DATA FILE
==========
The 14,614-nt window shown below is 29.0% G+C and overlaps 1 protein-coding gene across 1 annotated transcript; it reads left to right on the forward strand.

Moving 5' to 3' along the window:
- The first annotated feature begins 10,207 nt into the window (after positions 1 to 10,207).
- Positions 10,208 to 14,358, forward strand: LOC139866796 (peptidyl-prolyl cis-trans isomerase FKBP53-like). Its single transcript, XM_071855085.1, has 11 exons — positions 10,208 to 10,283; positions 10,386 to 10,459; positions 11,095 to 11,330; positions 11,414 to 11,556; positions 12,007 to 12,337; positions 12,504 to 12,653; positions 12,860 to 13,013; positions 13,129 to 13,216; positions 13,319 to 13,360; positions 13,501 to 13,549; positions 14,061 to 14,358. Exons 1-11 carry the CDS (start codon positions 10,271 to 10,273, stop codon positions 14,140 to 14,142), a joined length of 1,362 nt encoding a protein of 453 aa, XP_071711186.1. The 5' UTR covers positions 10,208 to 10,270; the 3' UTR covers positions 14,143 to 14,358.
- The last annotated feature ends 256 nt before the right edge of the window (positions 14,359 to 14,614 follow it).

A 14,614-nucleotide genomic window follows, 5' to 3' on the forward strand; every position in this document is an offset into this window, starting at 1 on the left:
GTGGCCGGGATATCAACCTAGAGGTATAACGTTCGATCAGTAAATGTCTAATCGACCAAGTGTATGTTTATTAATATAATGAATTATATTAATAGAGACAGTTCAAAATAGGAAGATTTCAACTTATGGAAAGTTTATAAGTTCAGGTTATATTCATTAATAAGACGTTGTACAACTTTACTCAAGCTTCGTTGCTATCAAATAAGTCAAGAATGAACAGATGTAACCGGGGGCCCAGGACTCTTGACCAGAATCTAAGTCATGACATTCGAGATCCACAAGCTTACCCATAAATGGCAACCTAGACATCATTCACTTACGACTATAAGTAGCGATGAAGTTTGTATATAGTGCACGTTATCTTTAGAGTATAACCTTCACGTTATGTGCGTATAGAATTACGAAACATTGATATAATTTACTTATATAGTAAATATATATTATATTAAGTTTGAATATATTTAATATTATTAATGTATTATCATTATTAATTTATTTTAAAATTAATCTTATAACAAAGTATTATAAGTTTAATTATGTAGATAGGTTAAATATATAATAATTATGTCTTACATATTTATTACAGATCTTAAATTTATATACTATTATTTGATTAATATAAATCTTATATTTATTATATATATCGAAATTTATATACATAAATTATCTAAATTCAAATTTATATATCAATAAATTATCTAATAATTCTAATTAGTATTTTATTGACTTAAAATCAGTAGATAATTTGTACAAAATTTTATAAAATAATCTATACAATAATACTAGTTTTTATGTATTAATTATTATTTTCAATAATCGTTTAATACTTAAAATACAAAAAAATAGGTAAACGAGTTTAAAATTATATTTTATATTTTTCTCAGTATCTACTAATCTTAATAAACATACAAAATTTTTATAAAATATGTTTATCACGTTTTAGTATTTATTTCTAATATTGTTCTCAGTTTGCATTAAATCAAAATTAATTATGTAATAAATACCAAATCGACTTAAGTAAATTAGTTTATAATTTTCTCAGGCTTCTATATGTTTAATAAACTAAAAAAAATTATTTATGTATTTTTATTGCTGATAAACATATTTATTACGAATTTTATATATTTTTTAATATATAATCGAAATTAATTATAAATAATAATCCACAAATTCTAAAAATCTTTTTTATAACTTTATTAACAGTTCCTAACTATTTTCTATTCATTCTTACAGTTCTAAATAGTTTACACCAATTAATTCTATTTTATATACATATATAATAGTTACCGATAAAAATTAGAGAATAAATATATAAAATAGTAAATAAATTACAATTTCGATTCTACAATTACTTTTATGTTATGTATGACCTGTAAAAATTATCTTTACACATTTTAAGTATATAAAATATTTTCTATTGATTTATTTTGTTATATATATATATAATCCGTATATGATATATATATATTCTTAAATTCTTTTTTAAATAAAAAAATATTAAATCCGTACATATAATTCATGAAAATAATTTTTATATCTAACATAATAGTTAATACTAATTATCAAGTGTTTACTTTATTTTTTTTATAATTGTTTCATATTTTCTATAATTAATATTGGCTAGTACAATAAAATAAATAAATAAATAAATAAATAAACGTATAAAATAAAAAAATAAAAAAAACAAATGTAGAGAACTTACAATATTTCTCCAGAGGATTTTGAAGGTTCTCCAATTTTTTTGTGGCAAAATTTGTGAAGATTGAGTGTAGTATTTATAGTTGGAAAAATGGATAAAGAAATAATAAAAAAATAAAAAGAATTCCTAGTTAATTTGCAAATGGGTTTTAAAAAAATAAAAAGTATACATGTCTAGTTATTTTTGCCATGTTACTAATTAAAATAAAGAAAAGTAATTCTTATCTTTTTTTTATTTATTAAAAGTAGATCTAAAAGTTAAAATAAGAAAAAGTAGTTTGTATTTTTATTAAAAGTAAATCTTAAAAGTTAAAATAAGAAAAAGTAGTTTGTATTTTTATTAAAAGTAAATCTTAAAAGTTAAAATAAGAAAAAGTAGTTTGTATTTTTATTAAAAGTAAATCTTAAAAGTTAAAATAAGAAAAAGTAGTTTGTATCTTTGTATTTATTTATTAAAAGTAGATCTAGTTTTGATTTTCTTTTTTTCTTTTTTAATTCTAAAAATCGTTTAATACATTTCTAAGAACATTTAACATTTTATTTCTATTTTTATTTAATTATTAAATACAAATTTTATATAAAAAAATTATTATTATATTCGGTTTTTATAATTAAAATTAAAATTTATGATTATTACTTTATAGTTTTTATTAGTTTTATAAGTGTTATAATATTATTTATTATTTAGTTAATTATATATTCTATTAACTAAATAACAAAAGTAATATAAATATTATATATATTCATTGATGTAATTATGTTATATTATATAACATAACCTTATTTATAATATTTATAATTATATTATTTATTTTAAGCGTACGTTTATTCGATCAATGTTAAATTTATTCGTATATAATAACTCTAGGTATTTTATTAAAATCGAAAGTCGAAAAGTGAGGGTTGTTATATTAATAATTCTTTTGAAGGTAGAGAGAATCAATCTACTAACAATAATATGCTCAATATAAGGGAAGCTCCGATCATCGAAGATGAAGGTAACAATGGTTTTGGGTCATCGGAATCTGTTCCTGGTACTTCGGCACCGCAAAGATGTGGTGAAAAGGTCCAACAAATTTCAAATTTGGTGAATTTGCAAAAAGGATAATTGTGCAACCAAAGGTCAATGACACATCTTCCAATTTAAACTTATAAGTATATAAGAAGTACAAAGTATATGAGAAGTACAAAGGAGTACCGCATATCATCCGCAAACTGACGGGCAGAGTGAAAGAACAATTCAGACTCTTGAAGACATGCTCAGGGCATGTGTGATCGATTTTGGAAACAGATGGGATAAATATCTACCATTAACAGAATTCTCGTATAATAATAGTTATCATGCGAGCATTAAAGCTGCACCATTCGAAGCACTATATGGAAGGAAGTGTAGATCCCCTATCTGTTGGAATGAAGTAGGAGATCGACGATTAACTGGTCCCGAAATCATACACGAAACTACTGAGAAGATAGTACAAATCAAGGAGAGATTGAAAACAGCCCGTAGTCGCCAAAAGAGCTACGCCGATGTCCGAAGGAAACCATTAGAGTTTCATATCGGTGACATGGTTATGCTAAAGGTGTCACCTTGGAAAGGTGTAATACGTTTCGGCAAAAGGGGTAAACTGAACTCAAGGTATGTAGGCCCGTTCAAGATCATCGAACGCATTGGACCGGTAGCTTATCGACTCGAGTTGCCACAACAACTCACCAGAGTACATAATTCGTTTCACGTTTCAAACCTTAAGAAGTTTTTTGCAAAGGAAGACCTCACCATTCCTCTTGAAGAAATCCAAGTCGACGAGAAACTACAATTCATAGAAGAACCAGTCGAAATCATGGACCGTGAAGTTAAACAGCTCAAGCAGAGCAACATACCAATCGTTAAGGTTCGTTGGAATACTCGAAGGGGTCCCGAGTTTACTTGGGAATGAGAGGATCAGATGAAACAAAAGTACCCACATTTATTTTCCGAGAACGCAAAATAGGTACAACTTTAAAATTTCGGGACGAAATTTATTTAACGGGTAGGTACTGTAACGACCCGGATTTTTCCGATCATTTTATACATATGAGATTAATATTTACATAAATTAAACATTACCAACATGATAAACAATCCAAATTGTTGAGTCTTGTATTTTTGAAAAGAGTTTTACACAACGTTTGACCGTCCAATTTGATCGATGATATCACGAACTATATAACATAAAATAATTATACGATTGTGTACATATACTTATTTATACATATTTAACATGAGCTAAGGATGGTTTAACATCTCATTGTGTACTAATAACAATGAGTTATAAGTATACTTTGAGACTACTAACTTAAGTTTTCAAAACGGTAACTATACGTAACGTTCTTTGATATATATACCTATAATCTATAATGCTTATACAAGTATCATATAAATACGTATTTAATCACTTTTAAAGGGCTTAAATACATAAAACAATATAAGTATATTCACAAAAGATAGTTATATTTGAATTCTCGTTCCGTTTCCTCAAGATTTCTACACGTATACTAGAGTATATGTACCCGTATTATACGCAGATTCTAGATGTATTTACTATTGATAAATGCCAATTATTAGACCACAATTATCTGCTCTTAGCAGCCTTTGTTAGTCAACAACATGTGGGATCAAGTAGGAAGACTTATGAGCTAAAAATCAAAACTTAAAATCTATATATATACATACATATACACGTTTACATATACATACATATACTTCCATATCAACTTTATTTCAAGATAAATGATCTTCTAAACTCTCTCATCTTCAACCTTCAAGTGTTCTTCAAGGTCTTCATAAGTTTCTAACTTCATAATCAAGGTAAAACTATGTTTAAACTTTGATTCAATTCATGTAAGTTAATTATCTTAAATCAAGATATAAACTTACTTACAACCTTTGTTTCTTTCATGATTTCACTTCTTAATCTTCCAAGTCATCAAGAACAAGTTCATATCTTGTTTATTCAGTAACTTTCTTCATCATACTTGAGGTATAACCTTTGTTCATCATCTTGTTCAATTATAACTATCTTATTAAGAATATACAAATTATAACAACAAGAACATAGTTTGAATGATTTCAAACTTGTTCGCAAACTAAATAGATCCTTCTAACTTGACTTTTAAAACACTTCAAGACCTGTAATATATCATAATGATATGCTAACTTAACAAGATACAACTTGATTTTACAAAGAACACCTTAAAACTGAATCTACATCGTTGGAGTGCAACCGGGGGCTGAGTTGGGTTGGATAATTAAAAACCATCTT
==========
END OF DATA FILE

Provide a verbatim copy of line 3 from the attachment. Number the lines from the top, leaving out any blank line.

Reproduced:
- The first annotated feature begins 10,207 nt into the window (after positions 1 to 10,207).